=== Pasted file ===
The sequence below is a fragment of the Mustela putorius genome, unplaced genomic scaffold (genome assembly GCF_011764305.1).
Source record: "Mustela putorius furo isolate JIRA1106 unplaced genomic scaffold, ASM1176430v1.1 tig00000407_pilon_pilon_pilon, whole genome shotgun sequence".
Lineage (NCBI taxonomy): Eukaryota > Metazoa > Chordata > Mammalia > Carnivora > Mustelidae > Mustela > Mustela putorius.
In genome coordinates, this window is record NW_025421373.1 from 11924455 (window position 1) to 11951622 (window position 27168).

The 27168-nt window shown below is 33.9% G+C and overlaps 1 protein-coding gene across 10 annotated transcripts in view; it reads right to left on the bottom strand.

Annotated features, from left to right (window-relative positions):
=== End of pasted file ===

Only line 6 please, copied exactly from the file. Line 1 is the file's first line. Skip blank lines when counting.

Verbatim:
Annotated features, from left to right (window-relative positions):